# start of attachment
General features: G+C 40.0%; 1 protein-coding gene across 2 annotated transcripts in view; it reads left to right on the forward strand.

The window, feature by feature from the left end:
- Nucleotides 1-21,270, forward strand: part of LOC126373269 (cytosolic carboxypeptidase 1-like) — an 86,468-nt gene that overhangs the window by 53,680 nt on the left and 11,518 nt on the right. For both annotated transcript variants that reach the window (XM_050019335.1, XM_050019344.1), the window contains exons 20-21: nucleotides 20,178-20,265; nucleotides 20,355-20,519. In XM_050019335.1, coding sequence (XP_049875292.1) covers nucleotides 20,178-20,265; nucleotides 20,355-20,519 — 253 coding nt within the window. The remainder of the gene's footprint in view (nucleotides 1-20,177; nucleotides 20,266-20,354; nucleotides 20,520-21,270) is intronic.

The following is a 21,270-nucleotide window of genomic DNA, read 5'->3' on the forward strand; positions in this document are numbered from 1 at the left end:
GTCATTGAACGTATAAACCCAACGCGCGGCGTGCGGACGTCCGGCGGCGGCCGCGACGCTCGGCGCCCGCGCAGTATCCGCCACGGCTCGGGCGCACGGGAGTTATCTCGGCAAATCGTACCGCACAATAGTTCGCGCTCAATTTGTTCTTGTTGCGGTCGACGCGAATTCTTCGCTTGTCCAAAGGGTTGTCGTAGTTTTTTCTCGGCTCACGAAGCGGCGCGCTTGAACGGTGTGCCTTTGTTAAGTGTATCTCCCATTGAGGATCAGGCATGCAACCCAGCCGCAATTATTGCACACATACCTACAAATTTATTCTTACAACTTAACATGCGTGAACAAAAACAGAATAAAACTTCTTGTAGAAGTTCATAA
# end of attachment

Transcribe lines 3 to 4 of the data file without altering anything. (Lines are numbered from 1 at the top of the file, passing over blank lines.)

- Nucleotides 1-21,270, forward strand: part of LOC126373269 (cytosolic carboxypeptidase 1-like) — an 86,468-nt gene that overhangs the window by 53,680 nt on the left and 11,518 nt on the right. For both annotated transcript variants that reach the window (XM_050019335.1, XM_050019344.1), the window contains exons 20-21: nucleotides 20,178-20,265; nucleotides 20,355-20,519. In XM_050019335.1, coding sequence (XP_049875292.1) covers nucleotides 20,178-20,265; nucleotides 20,355-20,519 — 253 coding nt within the window. The remainder of the gene's footprint in view (nucleotides 1-20,177; nucleotides 20,266-20,354; nucleotides 20,520-21,270) is intronic.

The following is a 21,270-nucleotide window of genomic DNA, read 5'->3' on the forward strand; positions in this document are numbered from 1 at the left end: